Ben Bing is a Manager in EY's Advisory services practice and based in the firm's New York City office. Prior to joining EY, he was an Officer in the United States Navy, where he spent 11 years as a Naval Aviator and staff officer. Ben is currently on a one year U.S. Navy Reserve mobilization at the United States Central Command Headquarters in Tampa, Fla., where he is working in the Operations Directorate as a Joint Fires Element Planner. He earned his B.A. in history from the University of North Florida and is expected to earn a MBA from the Keenan-Flagler Business School at the University of North Carolina-Chapel Hill in the Spring of 2018.

Read More Show Less

Black Gold Star Widows Historically Slighted by Government

"Today largely forgotten, the government's discriminatory treatment of the Black Gold Star mothers and wives ranked high among concerns that preoccupied Black journalists and activists in 1930," Rebecca Jo Plant and Frances M. Clarke write.

A pilgrim of Party “L” at Suresnes American Cemetery, Suresnes, France-July 26, 1930. / NATIONAL ARCHIVES, COLLEGE PARK

The Journal of American History wants the public to remember past accounts of Black Gold Star widows and mothers having been snubbed by the federal government.

Read More Show Less

Sgt. La David Johnson's Widow: Trump 'Couldn't Remember My Husband's Name'

"That's what made me upset and cry even more because my husband was an awesome soldier," Myeshia Johnson said.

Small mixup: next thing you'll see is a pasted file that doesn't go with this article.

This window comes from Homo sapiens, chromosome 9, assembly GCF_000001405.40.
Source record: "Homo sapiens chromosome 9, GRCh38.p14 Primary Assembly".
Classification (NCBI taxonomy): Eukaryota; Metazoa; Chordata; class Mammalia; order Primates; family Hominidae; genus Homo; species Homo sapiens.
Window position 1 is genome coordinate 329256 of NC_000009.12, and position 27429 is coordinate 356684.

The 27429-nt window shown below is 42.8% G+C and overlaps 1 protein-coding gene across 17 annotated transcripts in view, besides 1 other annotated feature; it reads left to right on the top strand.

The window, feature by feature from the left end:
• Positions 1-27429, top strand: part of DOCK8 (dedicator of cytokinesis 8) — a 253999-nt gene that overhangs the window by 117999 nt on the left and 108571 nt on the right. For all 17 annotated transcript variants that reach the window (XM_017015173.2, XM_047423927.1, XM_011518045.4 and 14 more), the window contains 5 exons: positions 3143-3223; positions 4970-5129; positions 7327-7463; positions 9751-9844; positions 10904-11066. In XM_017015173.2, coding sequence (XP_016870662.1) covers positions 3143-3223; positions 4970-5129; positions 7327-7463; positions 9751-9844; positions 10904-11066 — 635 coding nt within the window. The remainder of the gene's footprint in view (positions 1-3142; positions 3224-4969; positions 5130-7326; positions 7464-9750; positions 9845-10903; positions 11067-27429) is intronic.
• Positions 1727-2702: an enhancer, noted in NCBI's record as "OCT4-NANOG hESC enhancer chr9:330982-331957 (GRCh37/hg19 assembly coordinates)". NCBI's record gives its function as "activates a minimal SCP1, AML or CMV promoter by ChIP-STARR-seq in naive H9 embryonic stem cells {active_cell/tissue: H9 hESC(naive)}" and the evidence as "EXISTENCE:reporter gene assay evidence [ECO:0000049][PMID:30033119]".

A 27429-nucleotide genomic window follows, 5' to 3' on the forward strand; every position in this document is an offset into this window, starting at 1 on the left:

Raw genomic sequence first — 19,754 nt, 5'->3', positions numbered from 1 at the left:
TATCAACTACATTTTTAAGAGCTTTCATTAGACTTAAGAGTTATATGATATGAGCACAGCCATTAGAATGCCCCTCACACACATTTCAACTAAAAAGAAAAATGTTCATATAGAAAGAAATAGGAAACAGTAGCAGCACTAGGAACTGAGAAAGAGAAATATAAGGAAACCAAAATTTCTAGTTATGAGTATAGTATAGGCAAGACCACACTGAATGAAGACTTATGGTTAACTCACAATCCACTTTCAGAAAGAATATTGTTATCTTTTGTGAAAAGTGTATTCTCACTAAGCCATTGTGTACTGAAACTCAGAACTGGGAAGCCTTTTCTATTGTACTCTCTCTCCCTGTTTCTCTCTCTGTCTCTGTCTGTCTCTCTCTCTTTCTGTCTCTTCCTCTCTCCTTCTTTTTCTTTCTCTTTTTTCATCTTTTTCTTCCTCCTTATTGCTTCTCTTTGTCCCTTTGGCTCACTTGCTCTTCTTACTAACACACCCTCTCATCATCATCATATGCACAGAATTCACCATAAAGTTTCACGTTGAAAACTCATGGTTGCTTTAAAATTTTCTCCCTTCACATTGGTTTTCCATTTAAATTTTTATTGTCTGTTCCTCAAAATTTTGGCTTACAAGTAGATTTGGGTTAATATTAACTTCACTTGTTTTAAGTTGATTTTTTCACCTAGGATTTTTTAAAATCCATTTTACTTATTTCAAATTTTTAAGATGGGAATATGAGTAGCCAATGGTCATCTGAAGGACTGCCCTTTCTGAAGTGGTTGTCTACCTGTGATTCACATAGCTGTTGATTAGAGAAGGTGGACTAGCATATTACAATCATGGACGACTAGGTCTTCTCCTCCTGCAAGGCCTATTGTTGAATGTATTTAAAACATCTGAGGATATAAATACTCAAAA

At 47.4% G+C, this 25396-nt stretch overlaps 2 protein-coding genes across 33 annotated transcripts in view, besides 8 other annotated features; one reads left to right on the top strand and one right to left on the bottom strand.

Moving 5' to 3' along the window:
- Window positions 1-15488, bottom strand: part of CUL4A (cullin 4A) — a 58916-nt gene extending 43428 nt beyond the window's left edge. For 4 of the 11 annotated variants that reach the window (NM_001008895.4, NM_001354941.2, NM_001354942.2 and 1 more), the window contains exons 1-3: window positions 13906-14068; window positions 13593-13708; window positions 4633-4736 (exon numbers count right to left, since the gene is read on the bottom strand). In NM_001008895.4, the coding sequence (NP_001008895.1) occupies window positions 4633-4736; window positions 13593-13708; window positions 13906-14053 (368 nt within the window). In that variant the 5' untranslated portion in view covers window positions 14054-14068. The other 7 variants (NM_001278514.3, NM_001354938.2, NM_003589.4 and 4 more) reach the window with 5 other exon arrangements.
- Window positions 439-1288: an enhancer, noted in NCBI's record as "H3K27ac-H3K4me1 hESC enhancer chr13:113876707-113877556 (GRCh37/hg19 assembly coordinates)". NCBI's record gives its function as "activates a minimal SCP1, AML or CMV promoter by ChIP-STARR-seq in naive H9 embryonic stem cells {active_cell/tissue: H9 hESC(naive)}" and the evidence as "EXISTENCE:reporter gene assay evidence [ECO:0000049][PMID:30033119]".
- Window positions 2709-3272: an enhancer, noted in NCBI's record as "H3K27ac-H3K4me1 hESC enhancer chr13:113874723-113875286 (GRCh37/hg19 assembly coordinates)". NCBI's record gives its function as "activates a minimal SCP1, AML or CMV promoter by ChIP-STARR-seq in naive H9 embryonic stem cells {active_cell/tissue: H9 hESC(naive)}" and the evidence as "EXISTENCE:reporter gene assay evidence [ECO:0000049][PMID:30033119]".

Myeshia Johnson, wife of U.S. Army Sergeant La David Johnson, who was among four special forces soldiers killed in Niger, kisses his coffin at a graveside service in Hollywood, Fla., Oct. 21, 2017. / REUTERS

Sgt. La David T. Johnson was one of four U.S. Army soldiers killed on Oct. 4 in an attack in Niger. In an interview Monday morning on ABC's "Good Morning America," his widow, Myeshia Johnson, addressed the controversy surrounding President Donald Trump's condolence phone call.

Read More Show Less

Congresswoman Says Trump Told Fallen Soldier's Wife 'He Knew What He Signed Up For'

Trump denies on Twitter that he made the comment to U.S. Army Sgt. La David T. Johnson's widow in a phone call.

U.S. Army Sgt. La David T. Johnson, 25, was one of the four American soldiers killed on Oct. 4 in an ambush in Niger. Johnson, a native of Miami Gardens, Fla., died while providing training and security assistance to the Niger Armed Forces.

Read More Show Less

Simone Askew Becomes First Black Woman to Lead West Point's Cadets

Askew will assume the highest position of the cadet chain of command.

U.S. Military Academy Class of 2018 Cadet Simone Askew was selected First Captain of the Corps of Cadets, the highest position in the cadet chain of command. / 2nd Lt. Austin LaChance

Simone Askew, drawn to a career in the military at an early age, is now making history in the field as the first African American woman to lead the U.S. Military Academy at West Point's Corps of Cadets — the highest position in the cadet chain of command.

Read More Show Less

Retired Military Officers Slam Trump's Proposed Transgender Ban

"We have made an investment in you, and you have made an investment in the Coast Guard," U.S. Coast Guard Commandant Admiral Paul Zukunft said of service members. "And I will not break the faith."

REUTERS

(Reuters) — Fifty-six retired generals, admirals and other senior officers voiced opposition on Tuesday to President Donald Trump's announcement of a ban on transgender military service, saying it would be disruptive and degrade readiness.

Read More Show Less
© Copyright 2018 — DiversityInc All Rights Reserved.